Nearly 40 percent of people under the age of 45 who have flexible working believe it has offered marked improvements in their mental health, a survey from Wildgoose claims. The firm conducted a survey of the workers to ask for their thoughts on working culture and the impact it has on a range of life outcomes. Employees from 114 companies from all backgrounds gave their answers anonymously. According to the study, the results highlight the reasons employees are looking for jobs that offer a degree of flexibility in terms of times and places of work.
14.3 percent of employees not currently allowed to work flexibly indicated that they are actively considering a career move to an organisation that would offer them a flexible work culture. This figure rises to 21 percent of parents in the same situation. With 62 percent of employees taking days off in the past year for mental health reasons, many employers want to do more to support mental health in the workplace. Flexible working is well publicised, though employers should start by understanding why their employees want flexible working for a better work/life balance.
Selecting the personal and professional reasons for their company to start offering flexible working as a way to improve employee lifestyle, the majority of respondents stated that it would help maintain a good work-life balance (70 percent). Second most prevalent reason was being reassured if an urgent situation arose, it could be resolved without affecting work (53 percent), followed by feeling as sense of value and trust from the employer (43 percent)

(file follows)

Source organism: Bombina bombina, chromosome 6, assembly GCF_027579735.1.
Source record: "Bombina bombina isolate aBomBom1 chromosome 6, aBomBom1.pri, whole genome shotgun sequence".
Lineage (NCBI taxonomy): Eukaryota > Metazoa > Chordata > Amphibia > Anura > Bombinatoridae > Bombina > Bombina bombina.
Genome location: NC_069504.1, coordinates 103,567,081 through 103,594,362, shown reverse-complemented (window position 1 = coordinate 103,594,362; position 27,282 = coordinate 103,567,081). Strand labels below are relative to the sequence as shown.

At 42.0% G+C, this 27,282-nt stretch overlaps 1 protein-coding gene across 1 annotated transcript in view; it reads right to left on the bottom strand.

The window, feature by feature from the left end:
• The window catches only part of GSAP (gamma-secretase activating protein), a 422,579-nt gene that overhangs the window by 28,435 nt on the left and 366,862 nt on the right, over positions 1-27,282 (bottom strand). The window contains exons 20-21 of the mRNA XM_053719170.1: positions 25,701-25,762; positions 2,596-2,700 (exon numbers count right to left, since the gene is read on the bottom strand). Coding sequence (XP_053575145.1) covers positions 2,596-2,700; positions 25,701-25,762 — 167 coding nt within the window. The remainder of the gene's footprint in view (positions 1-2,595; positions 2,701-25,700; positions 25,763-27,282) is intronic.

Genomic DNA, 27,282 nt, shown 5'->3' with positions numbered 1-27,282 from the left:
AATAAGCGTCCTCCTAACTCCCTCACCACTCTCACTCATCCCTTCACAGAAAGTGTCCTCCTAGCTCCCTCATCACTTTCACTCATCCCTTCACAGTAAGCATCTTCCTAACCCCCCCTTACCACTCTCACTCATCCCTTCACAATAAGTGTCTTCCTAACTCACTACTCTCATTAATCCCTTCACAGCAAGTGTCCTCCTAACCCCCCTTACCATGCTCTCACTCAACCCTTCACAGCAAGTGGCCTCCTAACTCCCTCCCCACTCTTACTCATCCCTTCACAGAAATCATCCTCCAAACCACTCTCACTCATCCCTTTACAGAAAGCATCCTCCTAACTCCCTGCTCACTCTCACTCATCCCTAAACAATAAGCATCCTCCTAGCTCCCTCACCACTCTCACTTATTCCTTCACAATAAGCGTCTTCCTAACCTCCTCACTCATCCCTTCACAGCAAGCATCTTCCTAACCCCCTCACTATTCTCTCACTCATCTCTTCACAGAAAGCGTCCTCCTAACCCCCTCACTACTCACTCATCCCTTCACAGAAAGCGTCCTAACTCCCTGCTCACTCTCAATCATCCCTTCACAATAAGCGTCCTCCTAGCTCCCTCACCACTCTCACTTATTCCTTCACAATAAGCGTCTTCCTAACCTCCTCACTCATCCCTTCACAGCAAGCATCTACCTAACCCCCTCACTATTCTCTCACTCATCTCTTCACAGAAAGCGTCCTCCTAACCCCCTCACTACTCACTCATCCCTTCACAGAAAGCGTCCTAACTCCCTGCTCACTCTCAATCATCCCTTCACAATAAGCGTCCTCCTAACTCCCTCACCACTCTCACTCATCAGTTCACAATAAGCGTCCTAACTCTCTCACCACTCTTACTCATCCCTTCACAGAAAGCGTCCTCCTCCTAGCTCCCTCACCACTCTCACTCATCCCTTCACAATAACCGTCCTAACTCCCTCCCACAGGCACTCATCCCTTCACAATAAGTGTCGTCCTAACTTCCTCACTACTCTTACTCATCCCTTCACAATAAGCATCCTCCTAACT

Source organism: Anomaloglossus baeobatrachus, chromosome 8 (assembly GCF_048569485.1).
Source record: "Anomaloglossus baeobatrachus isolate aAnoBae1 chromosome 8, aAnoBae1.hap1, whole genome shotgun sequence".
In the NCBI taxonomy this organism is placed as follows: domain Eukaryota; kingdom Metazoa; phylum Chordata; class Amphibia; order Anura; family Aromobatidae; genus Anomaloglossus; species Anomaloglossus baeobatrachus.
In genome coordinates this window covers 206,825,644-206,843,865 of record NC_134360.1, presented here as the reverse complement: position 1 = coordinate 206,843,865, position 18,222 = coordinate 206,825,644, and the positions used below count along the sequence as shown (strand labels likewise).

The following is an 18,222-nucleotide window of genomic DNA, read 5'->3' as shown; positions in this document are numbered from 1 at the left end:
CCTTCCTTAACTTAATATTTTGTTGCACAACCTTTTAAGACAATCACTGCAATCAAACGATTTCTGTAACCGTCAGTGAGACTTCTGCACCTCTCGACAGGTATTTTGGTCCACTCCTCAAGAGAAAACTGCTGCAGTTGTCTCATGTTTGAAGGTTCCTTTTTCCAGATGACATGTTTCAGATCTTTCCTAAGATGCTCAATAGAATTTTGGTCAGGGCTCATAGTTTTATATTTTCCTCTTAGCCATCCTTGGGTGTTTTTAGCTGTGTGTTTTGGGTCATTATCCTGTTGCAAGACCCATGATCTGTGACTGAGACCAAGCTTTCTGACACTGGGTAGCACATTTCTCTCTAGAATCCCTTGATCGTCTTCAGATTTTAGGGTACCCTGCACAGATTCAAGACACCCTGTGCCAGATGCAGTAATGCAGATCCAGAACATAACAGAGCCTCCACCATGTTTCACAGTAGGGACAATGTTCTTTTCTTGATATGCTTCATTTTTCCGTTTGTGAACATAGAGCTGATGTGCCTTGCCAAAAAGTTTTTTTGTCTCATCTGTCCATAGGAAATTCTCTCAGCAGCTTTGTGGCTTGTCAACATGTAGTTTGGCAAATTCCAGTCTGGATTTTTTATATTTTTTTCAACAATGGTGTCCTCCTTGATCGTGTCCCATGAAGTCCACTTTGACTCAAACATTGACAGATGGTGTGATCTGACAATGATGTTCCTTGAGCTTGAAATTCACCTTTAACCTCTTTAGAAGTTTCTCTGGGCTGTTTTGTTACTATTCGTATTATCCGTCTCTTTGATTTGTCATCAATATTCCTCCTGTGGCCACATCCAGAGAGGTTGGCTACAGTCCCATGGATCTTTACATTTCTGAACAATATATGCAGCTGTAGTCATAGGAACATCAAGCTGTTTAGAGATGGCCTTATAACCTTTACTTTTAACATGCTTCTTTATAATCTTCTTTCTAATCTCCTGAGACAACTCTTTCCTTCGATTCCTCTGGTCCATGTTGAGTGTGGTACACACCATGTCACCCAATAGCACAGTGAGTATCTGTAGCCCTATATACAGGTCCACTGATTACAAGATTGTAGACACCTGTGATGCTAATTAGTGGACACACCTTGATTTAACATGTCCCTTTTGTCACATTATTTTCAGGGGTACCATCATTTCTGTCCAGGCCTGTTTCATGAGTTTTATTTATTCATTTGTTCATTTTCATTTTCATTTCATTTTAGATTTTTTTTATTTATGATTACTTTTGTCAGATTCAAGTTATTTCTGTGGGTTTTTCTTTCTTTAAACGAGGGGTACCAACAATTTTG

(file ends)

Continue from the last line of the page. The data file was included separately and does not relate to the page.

Respondents identified the benefits of flexible working:
• 39 percent of the people surveyed who work flexibly see a noticeable improvement in their mental health
• The benefit of flexible working that 70 percent were most grateful for was it provides them with a good work-life balance. This is something that a similar number (69 percent) of those without flexible working crave.
• 68 percent of parents (who can work flexibly) feel it’s vitally important in helping them to juggle both work and family life.
• 51 percent of those without flexible working want the ability in order to ease childcare pressures
• 30.4 percent of those who do currently work flexibly cannot work without it and would leave their job were this taken away from them.
• 42.9 percent of people who currently don’t have access to flexible working, suggested that having the ability to do so would allow them to maintain or even boost their productivity levels.